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The dromedary camel walks moving both legs on one side then the other while its body rolls side to side. This seesaw movement can cause a storage bag to rub against the camels body developing a hole. As best I can tell this is what most likely took place on one of the caravans crossing the Arabian desert.
Numerous caravan routes criss crossed Arabia. This image is of one traversing the Najd in central Saudi Arabia. Along this ancient trade route a hole wore into a bag carrying iris bulbs. The seesaw movement of the camel deposited bulbs along the desert floor. Wind blew sand over the bulbs and they lay dormant until in the spring the winter rains enable the iris to bloom.
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Japanese cedar trees (Petasites japonicus) with branches cleared to develop a smooth exterior. Tree trunks are used as a feature in living room alcoves. Children harvest the trees their grandparents planted, nurture and cultivate trees their parents plant and plant new trees for future generations. West of Kyoto, Takao area, Japan. To see more images from Japan visit EastepPhotogrpahy.com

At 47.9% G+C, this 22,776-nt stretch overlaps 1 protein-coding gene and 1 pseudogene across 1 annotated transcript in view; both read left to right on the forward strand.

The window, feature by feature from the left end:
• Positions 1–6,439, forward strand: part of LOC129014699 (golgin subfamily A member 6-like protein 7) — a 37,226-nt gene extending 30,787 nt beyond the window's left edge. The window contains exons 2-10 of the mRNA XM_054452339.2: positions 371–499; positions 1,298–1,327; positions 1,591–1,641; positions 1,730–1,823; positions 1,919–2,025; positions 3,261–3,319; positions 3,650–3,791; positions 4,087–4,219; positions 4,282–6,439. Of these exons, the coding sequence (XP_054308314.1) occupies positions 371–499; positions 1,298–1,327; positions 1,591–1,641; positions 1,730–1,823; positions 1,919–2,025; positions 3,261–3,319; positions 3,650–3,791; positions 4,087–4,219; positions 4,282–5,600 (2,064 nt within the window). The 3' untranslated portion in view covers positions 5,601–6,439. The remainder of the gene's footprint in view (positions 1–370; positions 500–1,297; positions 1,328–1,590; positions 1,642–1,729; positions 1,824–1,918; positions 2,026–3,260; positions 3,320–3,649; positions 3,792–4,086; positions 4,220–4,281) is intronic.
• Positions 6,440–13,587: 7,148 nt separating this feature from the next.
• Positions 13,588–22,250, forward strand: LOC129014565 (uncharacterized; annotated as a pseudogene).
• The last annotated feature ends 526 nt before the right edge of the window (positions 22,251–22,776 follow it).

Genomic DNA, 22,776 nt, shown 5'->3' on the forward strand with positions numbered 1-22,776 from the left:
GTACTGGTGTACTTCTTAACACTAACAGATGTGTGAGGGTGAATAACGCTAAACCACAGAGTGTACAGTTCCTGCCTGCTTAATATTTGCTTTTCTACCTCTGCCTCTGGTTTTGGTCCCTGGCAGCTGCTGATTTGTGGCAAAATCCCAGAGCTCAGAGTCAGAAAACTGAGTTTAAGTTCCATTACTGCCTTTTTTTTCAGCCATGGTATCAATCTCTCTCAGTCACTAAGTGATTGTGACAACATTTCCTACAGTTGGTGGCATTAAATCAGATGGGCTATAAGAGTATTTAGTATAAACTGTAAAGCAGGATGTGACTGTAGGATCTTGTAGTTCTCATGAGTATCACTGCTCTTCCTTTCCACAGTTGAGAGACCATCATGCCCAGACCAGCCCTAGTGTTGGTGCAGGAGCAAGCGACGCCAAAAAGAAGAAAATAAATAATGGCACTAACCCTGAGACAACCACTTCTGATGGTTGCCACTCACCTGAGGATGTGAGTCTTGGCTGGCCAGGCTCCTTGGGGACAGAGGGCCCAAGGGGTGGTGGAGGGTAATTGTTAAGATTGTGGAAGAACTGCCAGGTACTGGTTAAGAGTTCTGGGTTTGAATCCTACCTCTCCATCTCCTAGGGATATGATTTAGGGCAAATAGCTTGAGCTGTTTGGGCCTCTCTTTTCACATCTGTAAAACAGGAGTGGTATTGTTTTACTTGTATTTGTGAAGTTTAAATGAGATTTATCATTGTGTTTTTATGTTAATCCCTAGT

Photography has reached a strange place when I have to explain that “yes, that was the true color” and NO I did not create this in Photoshop, yikes!
The place I made this picture is Mada’in Saleh the historical site of a Nabatean trading center in north-west Saudi Arabia. These folks were part of a group whose capital was Petra in modern-day Jordan. It is also the place the Ottomans had a railroad depot which T.E. Lawrence destroyed. It is now a UNESCO World Heritage Site.
I made this image as part of a feature story of archeology for Smithsonian magazine. There are two reasons the color is other worldly. The first is the light in Arabia gets this way sometimes, that’s all I know. The second reason is I used a rare film Kodachrome Photomicrography which had insane saturation and detail. The ASA is 16. I did not add any color, the film simply recorded everything that was there.
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